Sawfish populations halved as nations fail to enforce conservation laws

February 10, 2021
Sawfish are being cut to the point of extinction worldwide. (Pixabay/Public Domain)

Sawfish are being cut to the point of extinction worldwide. (Pixabay/Public Domain)


Sawfish have lost 59% of their historical distribution and are heading toward complete extinction due to overfishing, a new study says, posing a threat to ocean biodiversity and indicating that policies worldwide to protect the world's largest ray are not being enforced.

Published Wednesday in Science Advances, the report found that the already dwindling populations have disappeared from nine more nations than scientists had previously confirmed, meaning they are now extinct in 55 of the 90 countries that were once their home.

​This has coincided with countries around the world failing to rigorously enforce their own marine protection obligations, including to regulate overfishing, the researchers note.

Their study utilized an in-depth review of all sawfish-related literature published between 2014 and 2019 to form geographic models of the fish’s prevalence around the world.

Sawfish are members of the ray family that can exceed 20 feet long and are characterized by their long, flattened nose-like extensions, or rostrums, lined with sharp teeth. They tend to be solitary creatures, residing in murkier water and camouflaging themselves at the bottom of the ocean. They are also especially susceptible to overfishing. 

Overfishing occurs when too many fish are caught at once and a particular population is depleted faster than it can reproduce. Like other sharks and rays, sawfish often reproduce only once every few years.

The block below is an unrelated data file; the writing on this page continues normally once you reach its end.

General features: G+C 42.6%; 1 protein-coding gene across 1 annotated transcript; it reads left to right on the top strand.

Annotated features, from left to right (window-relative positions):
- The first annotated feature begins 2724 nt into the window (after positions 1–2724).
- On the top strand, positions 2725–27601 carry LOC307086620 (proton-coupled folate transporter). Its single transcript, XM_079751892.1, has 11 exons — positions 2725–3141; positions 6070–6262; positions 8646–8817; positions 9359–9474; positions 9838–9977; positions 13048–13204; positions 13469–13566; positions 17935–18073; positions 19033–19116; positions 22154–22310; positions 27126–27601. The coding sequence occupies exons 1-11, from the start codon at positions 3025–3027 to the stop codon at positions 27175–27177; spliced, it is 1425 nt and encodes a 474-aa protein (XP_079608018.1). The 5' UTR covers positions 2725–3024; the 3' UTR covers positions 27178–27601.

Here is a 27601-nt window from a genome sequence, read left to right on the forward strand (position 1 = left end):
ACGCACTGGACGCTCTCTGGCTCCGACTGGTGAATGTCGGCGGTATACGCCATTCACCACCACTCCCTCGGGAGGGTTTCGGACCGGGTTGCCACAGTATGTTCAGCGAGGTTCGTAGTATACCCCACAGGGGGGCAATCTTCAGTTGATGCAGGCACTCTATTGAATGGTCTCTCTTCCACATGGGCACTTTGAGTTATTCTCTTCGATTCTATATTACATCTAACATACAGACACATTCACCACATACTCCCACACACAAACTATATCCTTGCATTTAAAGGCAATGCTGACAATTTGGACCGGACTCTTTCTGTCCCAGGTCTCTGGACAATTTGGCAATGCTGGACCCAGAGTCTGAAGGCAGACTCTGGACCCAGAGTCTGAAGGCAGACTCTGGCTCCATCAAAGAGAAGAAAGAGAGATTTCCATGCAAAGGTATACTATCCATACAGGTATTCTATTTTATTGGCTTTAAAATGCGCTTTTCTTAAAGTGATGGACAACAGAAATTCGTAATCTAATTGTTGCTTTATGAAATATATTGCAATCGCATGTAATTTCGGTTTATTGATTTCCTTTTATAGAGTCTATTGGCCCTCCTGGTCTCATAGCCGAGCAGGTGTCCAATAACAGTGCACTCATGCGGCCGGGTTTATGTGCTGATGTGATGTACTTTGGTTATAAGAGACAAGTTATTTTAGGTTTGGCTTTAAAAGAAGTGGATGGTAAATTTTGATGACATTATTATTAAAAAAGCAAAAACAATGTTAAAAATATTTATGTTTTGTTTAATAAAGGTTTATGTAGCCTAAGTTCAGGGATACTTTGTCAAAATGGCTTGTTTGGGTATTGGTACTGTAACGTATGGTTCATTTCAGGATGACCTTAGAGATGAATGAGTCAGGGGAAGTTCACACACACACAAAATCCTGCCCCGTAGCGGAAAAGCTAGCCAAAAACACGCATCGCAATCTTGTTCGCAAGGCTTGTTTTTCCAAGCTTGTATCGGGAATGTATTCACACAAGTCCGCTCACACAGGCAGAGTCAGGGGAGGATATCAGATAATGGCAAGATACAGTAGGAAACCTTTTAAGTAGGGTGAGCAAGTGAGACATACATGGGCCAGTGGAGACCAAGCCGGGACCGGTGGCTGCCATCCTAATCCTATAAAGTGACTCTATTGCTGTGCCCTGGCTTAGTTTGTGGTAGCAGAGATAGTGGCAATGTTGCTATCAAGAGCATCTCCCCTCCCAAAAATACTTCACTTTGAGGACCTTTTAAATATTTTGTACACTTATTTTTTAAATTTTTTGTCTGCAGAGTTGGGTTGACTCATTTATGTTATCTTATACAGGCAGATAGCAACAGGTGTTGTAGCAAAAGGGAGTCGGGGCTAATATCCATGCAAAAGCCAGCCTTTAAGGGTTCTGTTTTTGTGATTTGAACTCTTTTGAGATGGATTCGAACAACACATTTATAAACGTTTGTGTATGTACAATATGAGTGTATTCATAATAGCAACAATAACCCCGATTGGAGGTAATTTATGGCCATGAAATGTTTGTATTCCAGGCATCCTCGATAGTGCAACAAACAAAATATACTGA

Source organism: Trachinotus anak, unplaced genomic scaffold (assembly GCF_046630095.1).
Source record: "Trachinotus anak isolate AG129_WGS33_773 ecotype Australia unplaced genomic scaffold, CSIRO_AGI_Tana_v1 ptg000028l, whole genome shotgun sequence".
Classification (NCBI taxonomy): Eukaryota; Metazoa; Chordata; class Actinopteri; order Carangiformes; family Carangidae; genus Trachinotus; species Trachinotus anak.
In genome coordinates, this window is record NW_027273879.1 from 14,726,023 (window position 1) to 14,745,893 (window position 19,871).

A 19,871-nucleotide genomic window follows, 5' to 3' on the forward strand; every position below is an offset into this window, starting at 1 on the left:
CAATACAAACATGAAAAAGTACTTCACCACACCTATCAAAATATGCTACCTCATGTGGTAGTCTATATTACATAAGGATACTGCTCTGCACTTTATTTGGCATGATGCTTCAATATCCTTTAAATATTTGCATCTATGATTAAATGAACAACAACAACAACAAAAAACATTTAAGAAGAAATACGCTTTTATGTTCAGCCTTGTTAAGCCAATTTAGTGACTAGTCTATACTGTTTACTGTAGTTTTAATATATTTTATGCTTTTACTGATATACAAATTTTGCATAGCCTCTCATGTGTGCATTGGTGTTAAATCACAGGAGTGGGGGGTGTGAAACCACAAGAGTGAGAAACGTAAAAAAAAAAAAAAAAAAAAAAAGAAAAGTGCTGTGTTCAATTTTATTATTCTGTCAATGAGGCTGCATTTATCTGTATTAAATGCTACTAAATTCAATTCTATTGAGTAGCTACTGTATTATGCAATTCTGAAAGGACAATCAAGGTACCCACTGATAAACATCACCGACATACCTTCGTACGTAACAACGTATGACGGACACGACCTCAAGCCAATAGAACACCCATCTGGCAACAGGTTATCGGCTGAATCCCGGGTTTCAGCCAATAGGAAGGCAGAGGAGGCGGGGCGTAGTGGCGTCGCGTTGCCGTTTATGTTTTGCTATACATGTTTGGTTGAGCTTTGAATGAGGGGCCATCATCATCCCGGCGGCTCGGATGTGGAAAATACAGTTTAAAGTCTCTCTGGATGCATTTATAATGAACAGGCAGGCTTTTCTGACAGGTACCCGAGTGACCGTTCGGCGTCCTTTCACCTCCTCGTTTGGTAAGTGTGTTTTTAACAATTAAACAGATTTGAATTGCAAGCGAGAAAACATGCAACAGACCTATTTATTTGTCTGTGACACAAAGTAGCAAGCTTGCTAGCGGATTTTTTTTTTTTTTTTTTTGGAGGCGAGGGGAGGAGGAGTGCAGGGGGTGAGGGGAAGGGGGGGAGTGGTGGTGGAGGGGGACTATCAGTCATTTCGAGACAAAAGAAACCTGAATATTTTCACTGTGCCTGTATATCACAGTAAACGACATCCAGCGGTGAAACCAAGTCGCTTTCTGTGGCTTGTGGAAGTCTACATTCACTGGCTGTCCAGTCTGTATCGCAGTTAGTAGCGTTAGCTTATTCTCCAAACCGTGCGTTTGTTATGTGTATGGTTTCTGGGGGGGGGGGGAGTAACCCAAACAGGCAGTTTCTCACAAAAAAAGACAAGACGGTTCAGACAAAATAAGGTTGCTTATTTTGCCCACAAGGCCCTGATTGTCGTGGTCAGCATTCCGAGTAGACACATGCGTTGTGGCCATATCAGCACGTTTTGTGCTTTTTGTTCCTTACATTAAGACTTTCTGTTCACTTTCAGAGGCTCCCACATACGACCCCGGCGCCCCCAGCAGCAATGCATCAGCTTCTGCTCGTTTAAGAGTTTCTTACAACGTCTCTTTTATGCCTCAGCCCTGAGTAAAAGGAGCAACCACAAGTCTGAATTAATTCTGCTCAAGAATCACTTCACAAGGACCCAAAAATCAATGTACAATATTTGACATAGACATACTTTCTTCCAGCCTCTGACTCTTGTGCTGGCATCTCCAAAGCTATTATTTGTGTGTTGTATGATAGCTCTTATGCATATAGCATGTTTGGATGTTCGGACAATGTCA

“When compared to other marine fish, sharks and rays are generally much more vulnerable to overfishing, and once populations are depleted, they can take a very long time to come back,” Sonja Fordham, an author on the paper and president of The Ocean Foundation’s Shark Advocates International in Washington, D.C., told The Academic Times. “They’re just not equipped to replenish their population at pace with fishing.”

In fact, another recent paper, to which Fordham contributed, explains that the population of oceanic sharks and rays as a whole fell by 71% in 50 years, largely due to overfishing as well.

On top of this, Fordham explains, the spiky rostrum that sawfish have makes it very difficult for them to avoid getting tangled in fishing nets, which can also be a cause for death — even when accidental — because it's even harder for them to be released from the net.

“You might have a country that has said, 'You can't fish [sawfish] on purpose,' but it's important to say, 'You can't keep them, either,' to make sure the incentive is to avoid them in the first place," Fordham added. “There is no question that overfishing is the main driver for sawfish risk of extinction.”

Citing The Convention on International Trade and Endangered Species, Fordham relayed that there is essentially a global ban on trade, but many countries are not properly enforcing restrictions, leading to black-market trafficking of sawfish fins and other parts.